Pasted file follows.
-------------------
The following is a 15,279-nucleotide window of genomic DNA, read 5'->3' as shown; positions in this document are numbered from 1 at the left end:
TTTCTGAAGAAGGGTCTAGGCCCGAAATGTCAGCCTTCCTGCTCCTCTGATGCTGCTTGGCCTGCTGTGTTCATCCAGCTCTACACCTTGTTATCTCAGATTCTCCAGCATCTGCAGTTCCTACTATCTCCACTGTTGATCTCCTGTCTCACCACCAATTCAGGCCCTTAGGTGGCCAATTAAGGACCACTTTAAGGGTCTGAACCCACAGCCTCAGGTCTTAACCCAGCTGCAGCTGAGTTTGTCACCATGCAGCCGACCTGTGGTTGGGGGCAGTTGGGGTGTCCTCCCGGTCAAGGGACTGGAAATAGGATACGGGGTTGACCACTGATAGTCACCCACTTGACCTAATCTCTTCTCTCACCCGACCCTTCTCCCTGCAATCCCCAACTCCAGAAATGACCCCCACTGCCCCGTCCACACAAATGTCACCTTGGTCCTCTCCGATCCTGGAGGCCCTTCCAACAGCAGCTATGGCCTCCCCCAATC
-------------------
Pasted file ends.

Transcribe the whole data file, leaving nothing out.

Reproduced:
The following is a 15,279-nucleotide window of genomic DNA, read 5'->3' as shown; positions in this document are numbered from 1 at the left end:
TTTCTGAAGAAGGGTCTAGGCCCGAAATGTCAGCCTTCCTGCTCCTCTGATGCTGCTTGGCCTGCTGTGTTCATCCAGCTCTACACCTTGTTATCTCAGATTCTCCAGCATCTGCAGTTCCTACTATCTCCACTGTTGATCTCCTGTCTCACCACCAATTCAGGCCCTTAGGTGGCCAATTAAGGACCACTTTAAGGGTCTGAACCCACAGCCTCAGGTCTTAACCCAGCTGCAGCTGAGTTTGTCACCATGCAGCCGACCTGTGGTTGGGGGCAGTTGGGGTGTCCTCCCGGTCAAGGGACTGGAAATAGGATACGGGGTTGACCACTGATAGTCACCCACTTGACCTAATCTCTTCTCTCACCCGACCCTTCTCCCTGCAATCCCCAACTCCAGAAATGACCCCCACTGCCCCGTCCACACAAATGTCACCTTGGTCCTCTCCGATCCTGGAGGCCCTTCCAACAGCAGCTATGGCCTCCCCCAATC